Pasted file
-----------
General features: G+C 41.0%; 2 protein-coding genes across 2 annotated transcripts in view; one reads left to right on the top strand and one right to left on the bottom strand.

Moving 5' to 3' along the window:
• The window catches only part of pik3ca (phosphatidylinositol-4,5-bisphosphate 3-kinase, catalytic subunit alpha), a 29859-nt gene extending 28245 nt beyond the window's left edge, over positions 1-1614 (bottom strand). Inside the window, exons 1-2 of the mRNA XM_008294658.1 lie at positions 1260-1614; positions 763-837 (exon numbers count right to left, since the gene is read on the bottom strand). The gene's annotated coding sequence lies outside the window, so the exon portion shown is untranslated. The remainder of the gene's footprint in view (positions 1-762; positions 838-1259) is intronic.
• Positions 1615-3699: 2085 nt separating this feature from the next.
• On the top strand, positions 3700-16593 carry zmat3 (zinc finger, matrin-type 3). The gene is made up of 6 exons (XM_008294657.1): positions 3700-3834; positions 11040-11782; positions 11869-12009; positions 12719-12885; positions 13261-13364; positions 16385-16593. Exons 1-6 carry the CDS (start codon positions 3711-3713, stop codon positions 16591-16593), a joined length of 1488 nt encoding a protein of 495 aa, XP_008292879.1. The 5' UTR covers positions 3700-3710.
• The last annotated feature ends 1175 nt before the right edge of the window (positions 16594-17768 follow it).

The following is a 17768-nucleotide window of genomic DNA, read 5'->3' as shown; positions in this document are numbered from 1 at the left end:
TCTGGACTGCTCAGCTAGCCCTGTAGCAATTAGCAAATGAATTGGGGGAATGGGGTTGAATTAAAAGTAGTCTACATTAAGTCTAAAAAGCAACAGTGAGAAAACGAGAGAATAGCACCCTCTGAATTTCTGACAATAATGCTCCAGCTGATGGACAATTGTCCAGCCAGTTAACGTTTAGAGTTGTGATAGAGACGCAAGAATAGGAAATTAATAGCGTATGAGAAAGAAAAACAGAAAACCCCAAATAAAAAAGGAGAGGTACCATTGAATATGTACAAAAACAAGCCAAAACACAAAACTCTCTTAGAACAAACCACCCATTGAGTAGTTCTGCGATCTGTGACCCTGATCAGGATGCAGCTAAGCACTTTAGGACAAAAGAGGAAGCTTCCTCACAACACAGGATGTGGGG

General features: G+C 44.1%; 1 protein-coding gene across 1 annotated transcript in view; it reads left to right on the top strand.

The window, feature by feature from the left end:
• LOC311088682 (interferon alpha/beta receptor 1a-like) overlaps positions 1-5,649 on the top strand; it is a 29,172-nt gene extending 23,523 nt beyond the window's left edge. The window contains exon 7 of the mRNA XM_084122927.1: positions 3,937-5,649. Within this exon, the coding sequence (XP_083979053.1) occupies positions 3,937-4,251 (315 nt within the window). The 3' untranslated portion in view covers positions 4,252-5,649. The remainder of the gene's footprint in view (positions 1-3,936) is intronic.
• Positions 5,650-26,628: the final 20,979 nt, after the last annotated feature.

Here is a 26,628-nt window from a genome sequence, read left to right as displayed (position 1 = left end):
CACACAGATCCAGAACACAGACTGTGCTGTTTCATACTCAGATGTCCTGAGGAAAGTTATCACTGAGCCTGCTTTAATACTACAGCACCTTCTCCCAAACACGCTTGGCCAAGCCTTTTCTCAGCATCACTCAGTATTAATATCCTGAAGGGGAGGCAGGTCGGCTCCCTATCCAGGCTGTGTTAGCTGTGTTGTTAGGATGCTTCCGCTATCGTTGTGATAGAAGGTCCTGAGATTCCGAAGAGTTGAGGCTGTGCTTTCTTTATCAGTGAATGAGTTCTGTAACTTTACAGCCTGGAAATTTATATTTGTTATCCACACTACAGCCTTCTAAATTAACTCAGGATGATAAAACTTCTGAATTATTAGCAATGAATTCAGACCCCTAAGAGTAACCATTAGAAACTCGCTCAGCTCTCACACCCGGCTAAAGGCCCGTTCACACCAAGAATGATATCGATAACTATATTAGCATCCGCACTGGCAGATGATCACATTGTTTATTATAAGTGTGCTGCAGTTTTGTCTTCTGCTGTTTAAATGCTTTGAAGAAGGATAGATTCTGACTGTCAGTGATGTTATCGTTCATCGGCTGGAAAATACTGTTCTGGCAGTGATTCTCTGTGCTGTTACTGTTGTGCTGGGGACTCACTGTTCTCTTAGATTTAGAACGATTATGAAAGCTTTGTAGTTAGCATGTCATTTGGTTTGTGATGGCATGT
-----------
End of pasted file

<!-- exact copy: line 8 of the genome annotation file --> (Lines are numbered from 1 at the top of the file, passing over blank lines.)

TCTGGACTGCTCAGCTAGCCCTGTAGCAATTAGCAAATGAATTGGGGGAATGGGGTTGAATTAAAAGTAGTCTACATTAAGTCTAAAAAGCAACAGTGAGAAAACGAGAGAATAGCACCCTCTGAATTTCTGACAATAATGCTCCAGCTGATGGACAATTGTCCAGCCAGTTAACGTTTAGAGTTGTGATAGAGACGCAAGAATAGGAAATTAATAGCGTATGAGAAAGAAAAACAGAAAACCCCAAATAAAAAAGGAGAGGTACCATTGAATATGTACAAAAACAAGCCAAAACACAAAACTCTCTTAGAACAAACCACCCATTGAGTAGTTCTGCGATCTGTGACCCTGATCAGGATGCAGCTAAGCACTTTAGGACAAAAGAGGAAGCTTCCTCACAACACAGGATGTGGGG